Fruit farmers in the UK face an uncertain future with the new National Living Wage (NLW) coming into force this April.
As a labour intensive sector that relies on seasonal workers to help hand pick the harvest, a rise of 50 pence per hour to every worker aged over 25 could have serious implications for those who rely on this vital source of labour.
With profit margins already tight, Ben Compton from the rural team of Bruton Knowles can see some farmers getting into a bit of a jam this fruit picking season and is advising they review their current workforce structure to see if there is any room for manoeuvre.
Ben said: “The vast majority of fruit farmers pay their workforce quite well already however a rise of around 7.5 per cent to their operating costs could see many struggle.
“There are of course a number of options open to the farmers such as employing less people which could impact getting the harvest in on time, charge more and run the risk of not being able to sell their produce or make a smaller profit or worse a loss.
“If fruit farmers charge more for their produce supermarkets will probably divert to cheaper imports, again an option no one would really want to happen.
“Most of these are all pretty unpalatable for a sector that has made great strides in recent years and contributes a significant amount to the UK economy, so it would be a shame to see it take a step back as a result of the NLW.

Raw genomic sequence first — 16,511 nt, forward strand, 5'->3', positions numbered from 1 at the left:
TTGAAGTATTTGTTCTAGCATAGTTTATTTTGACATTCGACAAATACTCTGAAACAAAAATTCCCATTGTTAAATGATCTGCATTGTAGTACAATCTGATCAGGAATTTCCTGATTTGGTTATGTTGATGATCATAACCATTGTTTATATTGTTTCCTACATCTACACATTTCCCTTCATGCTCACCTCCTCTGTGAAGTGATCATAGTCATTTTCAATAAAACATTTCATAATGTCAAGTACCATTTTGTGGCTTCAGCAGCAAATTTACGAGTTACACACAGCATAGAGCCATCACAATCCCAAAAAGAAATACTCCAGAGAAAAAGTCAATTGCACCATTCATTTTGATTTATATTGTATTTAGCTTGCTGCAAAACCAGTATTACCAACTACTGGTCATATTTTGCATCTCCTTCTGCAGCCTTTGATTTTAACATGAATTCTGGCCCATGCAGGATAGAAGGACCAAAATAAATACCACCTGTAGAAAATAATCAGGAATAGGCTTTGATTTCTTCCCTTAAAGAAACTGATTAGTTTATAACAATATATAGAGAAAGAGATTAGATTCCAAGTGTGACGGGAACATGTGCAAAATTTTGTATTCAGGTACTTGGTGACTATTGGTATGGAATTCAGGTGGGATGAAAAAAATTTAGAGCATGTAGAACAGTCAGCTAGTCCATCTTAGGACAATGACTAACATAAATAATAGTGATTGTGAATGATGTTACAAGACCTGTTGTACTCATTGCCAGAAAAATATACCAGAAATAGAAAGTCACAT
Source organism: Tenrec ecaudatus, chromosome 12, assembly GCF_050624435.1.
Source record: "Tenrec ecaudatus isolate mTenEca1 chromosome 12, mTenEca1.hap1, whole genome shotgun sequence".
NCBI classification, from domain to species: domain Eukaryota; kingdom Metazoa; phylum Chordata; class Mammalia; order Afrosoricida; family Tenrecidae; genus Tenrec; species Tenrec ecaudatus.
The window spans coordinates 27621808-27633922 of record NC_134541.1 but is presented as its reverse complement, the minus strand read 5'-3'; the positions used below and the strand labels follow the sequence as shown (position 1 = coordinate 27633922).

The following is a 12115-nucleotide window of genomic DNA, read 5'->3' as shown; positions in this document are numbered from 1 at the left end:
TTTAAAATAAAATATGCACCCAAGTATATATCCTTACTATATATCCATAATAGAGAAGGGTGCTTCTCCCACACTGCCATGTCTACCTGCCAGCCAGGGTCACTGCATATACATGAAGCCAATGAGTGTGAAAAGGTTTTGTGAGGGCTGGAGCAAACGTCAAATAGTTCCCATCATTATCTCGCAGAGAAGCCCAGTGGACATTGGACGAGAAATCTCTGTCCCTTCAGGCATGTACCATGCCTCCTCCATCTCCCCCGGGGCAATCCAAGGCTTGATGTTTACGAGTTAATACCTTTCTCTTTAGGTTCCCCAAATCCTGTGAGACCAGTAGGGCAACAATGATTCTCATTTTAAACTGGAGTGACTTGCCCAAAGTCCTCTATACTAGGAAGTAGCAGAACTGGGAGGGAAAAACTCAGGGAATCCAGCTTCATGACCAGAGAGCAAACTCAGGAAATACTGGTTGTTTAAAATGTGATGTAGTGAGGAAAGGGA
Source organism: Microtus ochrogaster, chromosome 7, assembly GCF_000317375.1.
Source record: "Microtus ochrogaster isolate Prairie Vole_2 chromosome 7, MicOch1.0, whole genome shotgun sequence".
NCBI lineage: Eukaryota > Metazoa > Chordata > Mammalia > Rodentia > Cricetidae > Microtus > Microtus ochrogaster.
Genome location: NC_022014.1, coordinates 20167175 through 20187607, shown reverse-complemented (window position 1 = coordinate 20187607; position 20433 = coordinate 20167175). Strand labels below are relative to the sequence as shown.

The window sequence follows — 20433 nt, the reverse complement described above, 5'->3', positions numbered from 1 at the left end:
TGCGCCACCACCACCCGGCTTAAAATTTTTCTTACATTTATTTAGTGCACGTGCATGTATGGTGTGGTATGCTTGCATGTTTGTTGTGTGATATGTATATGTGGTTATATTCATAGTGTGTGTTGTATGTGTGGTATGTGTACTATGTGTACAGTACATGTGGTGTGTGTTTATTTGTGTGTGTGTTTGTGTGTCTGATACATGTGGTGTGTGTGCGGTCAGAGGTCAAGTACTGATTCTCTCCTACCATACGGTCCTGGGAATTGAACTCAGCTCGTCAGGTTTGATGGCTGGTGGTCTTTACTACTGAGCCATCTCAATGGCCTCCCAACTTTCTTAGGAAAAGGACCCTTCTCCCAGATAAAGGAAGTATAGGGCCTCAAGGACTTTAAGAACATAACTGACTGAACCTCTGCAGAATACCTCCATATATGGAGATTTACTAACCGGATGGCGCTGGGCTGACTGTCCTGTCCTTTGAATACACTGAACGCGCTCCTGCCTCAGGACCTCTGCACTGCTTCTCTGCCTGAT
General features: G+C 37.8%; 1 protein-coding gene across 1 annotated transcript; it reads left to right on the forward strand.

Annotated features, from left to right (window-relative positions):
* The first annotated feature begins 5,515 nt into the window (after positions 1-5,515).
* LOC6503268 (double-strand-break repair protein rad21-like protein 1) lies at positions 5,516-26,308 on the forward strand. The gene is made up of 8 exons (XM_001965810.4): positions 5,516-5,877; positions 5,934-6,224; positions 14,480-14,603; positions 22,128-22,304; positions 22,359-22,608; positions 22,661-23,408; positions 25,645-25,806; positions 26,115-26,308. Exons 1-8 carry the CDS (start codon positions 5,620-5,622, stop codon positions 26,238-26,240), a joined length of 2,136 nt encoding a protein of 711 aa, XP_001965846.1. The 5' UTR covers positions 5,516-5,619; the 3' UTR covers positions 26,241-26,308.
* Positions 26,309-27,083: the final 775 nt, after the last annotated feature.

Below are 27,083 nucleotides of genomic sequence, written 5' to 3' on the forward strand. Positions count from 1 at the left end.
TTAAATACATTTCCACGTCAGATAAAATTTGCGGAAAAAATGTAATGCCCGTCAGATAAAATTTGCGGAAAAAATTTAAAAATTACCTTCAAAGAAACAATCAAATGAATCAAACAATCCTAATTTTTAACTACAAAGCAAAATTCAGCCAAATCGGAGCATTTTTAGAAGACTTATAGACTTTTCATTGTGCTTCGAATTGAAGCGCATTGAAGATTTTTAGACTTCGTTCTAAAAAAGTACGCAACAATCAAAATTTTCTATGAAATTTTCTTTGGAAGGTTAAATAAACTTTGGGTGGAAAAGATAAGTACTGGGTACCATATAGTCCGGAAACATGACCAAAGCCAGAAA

“It’s also worth noting that any employer that fails to pay its workers the new NLW could face prosecution as well as possible claims from aggrieved workers.”
The potential of the UK leaving the EU could, according to Ben Compton, restrict the movement of seasonal workers, particularly those from Eastern Europe who have for years provided a vital source of labour for fruit farmers.
Should the referendum point towards an exit, Ben is advising fruit farmers to start putting in place sufficient plans to ensure the harvest can be picked once the full impact of a UK exit has taken its toll.
Ben added: “The referendum later in the year will be keenly monitored by those in the fruit sector. It has always relied on a proportion of workers from Europe and a restriction on the movement of labour could play havoc on their ability to get the harvest in.
“The next few seasons are going to be testing for many fruit farmers.
“We represent many famers and agricultural businesses and are on hand to provide advice on what the best options are.”